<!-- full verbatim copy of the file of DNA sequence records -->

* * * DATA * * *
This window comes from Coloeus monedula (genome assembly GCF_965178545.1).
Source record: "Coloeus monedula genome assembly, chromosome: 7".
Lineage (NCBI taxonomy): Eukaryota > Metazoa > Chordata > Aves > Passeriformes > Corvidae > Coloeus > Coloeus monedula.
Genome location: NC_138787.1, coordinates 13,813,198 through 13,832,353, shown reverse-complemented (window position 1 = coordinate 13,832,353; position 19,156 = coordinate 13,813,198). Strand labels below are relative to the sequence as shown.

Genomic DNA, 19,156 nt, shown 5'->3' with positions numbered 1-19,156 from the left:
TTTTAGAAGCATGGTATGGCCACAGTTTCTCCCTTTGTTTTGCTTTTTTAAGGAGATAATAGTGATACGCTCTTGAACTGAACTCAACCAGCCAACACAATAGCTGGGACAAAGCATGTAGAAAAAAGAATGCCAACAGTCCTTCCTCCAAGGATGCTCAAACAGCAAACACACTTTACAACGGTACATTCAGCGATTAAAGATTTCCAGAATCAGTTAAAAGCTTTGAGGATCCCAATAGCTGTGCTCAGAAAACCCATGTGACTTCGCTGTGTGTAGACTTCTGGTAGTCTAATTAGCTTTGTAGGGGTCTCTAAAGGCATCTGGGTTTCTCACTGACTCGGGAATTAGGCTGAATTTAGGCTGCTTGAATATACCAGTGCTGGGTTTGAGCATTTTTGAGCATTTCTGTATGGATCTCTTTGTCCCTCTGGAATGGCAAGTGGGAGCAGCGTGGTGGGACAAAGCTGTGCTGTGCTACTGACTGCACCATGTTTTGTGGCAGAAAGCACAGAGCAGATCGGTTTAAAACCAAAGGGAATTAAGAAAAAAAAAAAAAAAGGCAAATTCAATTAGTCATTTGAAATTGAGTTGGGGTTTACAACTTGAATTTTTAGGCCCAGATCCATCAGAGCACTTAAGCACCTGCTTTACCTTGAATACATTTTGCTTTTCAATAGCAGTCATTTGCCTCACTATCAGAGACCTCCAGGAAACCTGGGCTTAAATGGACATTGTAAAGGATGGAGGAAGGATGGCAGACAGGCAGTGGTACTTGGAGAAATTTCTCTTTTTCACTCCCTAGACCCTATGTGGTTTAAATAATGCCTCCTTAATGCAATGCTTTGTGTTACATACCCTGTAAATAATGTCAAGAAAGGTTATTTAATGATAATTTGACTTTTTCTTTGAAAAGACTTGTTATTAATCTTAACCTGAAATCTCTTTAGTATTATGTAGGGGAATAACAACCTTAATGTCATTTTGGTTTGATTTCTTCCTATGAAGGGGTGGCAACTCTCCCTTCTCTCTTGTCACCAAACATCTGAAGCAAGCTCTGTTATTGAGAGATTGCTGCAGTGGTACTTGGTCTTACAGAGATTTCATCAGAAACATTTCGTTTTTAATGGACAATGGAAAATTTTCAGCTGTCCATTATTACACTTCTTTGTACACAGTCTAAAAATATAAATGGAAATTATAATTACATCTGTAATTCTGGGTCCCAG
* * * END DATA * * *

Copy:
This window comes from Coloeus monedula (genome assembly GCF_965178545.1).
Source record: "Coloeus monedula genome assembly, chromosome: 7".
Lineage (NCBI taxonomy): Eukaryota > Metazoa > Chordata > Aves > Passeriformes > Corvidae > Coloeus > Coloeus monedula.
Genome location: NC_138787.1, coordinates 13,813,198 through 13,832,353, shown reverse-complemented (window position 1 = coordinate 13,832,353; position 19,156 = coordinate 13,813,198). Strand labels below are relative to the sequence as shown.

Genomic DNA, 19,156 nt, shown 5'->3' with positions numbered 1-19,156 from the left:
TTTTAGAAGCATGGTATGGCCACAGTTTCTCCCTTTGTTTTGCTTTTTTAAGGAGATAATAGTGATACGCTCTTGAACTGAACTCAACCAGCCAACACAATAGCTGGGACAAAGCATGTAGAAAAAAGAATGCCAACAGTCCTTCCTCCAAGGATGCTCAAACAGCAAACACACTTTACAACGGTACATTCAGCGATTAAAGATTTCCAGAATCAGTTAAAAGCTTTGAGGATCCCAATAGCTGTGCTCAGAAAACCCATGTGACTTCGCTGTGTGTAGACTTCTGGTAGTCTAATTAGCTTTGTAGGGGTCTCTAAAGGCATCTGGGTTTCTCACTGACTCGGGAATTAGGCTGAATTTAGGCTGCTTGAATATACCAGTGCTGGGTTTGAGCATTTTTGAGCATTTCTGTATGGATCTCTTTGTCCCTCTGGAATGGCAAGTGGGAGCAGCGTGGTGGGACAAAGCTGTGCTGTGCTACTGACTGCACCATGTTTTGTGGCAGAAAGCACAGAGCAGATCGGTTTAAAACCAAAGGGAATTAAGAAAAAAAAAAAAAAAGGCAAATTCAATTAGTCATTTGAAATTGAGTTGGGGTTTACAACTTGAATTTTTAGGCCCAGATCCATCAGAGCACTTAAGCACCTGCTTTACCTTGAATACATTTTGCTTTTCAATAGCAGTCATTTGCCTCACTATCAGAGACCTCCAGGAAACCTGGGCTTAAATGGACATTGTAAAGGATGGAGGAAGGATGGCAGACAGGCAGTGGTACTTGGAGAAATTTCTCTTTTTCACTCCCTAGACCCTATGTGGTTTAAATAATGCCTCCTTAATGCAATGCTTTGTGTTACATACCCTGTAAATAATGTCAAGAAAGGTTATTTAATGATAATTTGACTTTTTCTTTGAAAAGACTTGTTATTAATCTTAACCTGAAATCTCTTTAGTATTATGTAGGGGAATAACAACCTTAATGTCATTTTGGTTTGATTTCTTCCTATGAAGGGGTGGCAACTCTCCCTTCTCTCTTGTCACCAAACATCTGAAGCAAGCTCTGTTATTGAGAGATTGCTGCAGTGGTACTTGGTCTTACAGAGATTTCATCAGAAACATTTCGTTTTTAATGGACAATGGAAAATTTTCAGCTGTCCATTATTACACTTCTTTGTACACAGTCTAAAAATATAAATGGAAATTATAATTACATCTGTAATTCTGGGTCCCAG